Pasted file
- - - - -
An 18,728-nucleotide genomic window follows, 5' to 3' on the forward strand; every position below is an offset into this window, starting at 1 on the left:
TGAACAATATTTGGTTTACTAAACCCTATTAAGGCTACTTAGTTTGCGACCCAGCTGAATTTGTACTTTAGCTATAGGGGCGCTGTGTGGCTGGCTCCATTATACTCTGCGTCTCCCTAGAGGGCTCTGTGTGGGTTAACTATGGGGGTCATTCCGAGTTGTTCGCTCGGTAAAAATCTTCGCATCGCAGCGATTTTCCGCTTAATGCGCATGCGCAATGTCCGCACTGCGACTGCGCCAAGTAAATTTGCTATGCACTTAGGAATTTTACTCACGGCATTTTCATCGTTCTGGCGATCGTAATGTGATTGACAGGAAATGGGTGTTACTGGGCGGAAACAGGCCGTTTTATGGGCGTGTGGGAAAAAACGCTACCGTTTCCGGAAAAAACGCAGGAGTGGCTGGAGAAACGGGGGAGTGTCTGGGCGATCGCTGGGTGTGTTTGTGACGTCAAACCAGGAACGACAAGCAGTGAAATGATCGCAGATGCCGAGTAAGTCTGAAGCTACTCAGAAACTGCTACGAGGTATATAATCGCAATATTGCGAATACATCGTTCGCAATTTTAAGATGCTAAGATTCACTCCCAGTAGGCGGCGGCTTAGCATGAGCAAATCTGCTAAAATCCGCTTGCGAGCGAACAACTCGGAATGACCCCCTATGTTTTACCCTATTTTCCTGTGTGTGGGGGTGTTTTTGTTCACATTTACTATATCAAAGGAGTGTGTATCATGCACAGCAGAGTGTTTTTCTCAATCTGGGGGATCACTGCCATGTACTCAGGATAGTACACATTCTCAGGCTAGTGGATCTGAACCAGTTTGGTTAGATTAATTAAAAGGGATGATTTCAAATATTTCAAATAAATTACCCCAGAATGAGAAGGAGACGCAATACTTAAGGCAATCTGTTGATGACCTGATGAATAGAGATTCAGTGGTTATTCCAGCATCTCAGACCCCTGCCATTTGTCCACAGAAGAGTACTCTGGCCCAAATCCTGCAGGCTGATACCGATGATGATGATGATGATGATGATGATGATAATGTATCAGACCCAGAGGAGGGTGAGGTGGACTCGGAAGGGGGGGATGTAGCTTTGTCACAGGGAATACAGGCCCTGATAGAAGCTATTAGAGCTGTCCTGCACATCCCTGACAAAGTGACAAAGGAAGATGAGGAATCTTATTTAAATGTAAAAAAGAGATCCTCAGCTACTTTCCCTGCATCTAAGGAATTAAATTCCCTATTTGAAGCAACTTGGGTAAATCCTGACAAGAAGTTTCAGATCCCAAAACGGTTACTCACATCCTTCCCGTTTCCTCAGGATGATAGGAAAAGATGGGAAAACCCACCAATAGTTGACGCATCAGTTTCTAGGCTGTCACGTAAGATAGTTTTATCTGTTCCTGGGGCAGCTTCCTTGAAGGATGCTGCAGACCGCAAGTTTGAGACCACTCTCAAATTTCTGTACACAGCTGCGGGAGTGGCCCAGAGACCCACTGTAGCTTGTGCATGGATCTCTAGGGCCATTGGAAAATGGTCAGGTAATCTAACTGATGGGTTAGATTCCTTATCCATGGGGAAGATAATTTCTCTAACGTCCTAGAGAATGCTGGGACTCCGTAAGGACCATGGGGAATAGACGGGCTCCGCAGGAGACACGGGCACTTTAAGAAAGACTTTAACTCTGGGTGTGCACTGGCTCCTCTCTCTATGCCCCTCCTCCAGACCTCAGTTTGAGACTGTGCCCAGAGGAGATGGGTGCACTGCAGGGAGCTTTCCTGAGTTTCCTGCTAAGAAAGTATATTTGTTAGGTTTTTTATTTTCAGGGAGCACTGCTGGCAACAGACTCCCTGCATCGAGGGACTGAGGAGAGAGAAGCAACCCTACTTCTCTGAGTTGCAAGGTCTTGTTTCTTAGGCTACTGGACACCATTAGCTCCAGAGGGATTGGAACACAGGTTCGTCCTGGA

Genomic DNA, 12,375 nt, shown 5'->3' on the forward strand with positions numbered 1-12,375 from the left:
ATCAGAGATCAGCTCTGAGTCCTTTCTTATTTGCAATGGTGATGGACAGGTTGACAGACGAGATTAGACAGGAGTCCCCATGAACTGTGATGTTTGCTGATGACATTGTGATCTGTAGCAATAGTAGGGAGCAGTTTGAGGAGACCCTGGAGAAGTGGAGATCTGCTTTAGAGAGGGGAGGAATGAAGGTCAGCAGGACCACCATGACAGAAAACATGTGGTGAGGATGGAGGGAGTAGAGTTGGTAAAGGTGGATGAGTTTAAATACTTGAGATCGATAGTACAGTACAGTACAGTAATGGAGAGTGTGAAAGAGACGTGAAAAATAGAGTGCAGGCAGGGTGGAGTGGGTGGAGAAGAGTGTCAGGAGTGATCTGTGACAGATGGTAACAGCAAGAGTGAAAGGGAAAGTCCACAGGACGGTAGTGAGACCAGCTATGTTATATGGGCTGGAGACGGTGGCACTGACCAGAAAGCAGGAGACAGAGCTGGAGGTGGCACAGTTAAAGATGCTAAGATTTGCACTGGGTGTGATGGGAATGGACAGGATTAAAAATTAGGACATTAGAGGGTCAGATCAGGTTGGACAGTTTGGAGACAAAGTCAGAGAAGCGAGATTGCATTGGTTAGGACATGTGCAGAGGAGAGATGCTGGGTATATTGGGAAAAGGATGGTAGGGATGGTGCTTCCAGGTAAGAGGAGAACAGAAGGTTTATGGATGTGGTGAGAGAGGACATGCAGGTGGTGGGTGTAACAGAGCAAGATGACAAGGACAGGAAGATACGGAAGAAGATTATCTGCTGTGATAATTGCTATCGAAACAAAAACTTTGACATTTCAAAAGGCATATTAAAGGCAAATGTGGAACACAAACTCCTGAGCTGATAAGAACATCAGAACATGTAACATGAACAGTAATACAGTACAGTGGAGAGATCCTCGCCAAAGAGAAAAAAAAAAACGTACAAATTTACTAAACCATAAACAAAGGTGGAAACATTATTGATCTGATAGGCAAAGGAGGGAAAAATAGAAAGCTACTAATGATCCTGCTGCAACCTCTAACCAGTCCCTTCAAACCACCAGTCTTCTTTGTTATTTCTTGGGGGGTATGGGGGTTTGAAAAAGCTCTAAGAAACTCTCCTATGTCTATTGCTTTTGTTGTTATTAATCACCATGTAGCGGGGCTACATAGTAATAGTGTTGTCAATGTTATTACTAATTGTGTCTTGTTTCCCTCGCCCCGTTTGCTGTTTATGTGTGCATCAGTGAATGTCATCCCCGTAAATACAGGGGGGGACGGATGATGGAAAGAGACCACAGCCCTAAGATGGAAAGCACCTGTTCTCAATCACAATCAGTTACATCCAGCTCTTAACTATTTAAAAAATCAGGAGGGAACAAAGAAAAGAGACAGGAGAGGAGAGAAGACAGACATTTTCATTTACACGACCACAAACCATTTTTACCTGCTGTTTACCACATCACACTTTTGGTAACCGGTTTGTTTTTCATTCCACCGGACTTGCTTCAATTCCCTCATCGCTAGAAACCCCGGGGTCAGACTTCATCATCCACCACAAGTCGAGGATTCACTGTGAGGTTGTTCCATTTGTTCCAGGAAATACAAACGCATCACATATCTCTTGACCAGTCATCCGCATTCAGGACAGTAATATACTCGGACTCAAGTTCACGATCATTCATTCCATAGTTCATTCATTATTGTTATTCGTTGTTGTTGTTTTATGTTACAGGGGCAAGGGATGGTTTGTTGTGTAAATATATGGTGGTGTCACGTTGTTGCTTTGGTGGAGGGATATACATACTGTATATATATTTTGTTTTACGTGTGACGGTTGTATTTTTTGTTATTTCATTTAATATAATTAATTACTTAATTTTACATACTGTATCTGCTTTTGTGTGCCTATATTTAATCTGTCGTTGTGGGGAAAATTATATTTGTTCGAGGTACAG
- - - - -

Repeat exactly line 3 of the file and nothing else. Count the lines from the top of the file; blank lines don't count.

Genomic DNA, 12,375 nt, shown 5'->3' on the forward strand with positions numbered 1-12,375 from the left: